Two Tools and an Attitude

Two Tools to Make Your Diet Consistent

Maintaining a consistent diet is the holy grail of leanness, and it is what women struggle with the most. I am not immune to this struggle. For a loooong time I had a rigid mindset. Certain beliefs and attitudes I embraced were limiting my ability to be consistent.

The issue with consistency is not that we don’t know what to do. The issue is that we struggle to do it routinely, especially when we have an attitude that is rigid. When life gets crazy, we stray. It is clearly a thinking game…a perspective…. and an attitude adjustment.

Thought patterns are worn in our brain whether desirable or not. For example a negative behavior, such as going too long without eating all day, then arriving home and eating excessively to unwind is the result of a thought pattern.

We can change that habit for a time, but WHY is it so hard to be consistent?

BECAUSE…If a behavior takes ALL of our mental focus to complete routinely, at some point we are going to exhaust our ability to perform that behavior.

We need that mental focus, aka will power, in many areas of our life. (relationships, work, parenting, financial responsibility ). Couple that with fatigue, job or relationship stress, anger, anxiety, or a major life event, and we run low on will-power and mental focus to manage it all. We can use that willpower for our diet, and be a bitch to our family, or we can blow our diet, and deal with other stressors successfully.

Consistent behavior is what we can repeat without exhausting will power. It is automated, not forced.

To be consistent. We must have the tools to manage, regardless of circumstances. Consistent behavior does not mean being perfect. It means being able to redirect a behavior as needed.

How can we automate our behavior to be effortlessly consistent?

Patience and Discipline.

Thomas Sterner in his book, The Practicing Mind, explains how patience and discipline can be a paradox. “The problem with patience and discipline is that developing each of them requires both of them.”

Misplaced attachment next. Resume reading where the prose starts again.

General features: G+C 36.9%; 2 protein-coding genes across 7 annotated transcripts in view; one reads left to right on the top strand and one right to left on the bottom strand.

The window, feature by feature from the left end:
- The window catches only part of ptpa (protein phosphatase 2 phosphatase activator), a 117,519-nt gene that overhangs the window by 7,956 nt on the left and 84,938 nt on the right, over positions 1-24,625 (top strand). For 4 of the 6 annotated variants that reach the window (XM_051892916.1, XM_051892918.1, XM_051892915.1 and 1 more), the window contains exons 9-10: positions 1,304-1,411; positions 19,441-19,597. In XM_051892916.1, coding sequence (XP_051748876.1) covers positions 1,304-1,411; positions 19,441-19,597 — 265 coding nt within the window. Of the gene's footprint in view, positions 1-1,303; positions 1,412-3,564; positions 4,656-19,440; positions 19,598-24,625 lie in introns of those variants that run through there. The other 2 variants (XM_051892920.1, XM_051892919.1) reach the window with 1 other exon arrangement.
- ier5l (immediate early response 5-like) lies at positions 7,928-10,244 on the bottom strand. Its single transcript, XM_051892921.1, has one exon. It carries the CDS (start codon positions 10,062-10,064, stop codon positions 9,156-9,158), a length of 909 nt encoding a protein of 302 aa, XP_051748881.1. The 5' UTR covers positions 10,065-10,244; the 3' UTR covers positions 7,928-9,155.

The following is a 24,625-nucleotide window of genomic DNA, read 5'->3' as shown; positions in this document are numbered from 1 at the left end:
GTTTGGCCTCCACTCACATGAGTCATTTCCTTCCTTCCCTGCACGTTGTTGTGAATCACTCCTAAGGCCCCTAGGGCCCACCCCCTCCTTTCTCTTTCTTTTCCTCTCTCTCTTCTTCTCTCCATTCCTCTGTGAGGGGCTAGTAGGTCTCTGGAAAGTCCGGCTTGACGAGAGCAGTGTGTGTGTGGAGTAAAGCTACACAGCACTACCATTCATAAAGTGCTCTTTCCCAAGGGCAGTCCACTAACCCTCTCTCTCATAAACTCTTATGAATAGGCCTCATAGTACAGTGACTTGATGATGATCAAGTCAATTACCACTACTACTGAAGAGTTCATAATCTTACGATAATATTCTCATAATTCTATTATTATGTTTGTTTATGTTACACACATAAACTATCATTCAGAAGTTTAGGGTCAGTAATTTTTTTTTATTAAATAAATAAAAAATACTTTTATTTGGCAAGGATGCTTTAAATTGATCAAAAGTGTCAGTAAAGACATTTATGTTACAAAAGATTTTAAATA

Using patience and discipline repeatedly will lead us to behavior that becomes more automated. At first it does take up a significant amount of our willpower, but over time the patterns get worn into our brain, and slowly become automated.

What can we do to improve our success?

Utilize these two effective tools:

1. Use Social Support  Challenge a girlfriend, workout buddy, sister, or anyone who is empathetic to your situation, to join you in your new behavior pattern. Empathy means she has had, or is having, the same experience as you, and understands first hand what your struggles are.

2. Get a coach who is empathetic to your life situation. If you are a 40ish working Mom, your ideal coach is not not the 28 year old single trainer at the popular gym. While he is likely very adept at exercise and nutrition, he cannot put himself in your shoes nor understand your struggles. The point is, find a coach who has life experience similar to yours.

It has taken me time and patience to replace the attitudes that made me inconsistent. I was not immediately successful, but I kept working at it. The first few days were the hardest. The more I practiced, the more I became comfortable with the new attitude. The new attitude made the desired behavior consistent without exhausting will power.

In an earlier blog post, I shared how I changed my attitude and my journey. Admittedly, it is a work in progress. You can read about it here: Journey to Consistency

Remember to be grateful for all that you are,

Judy

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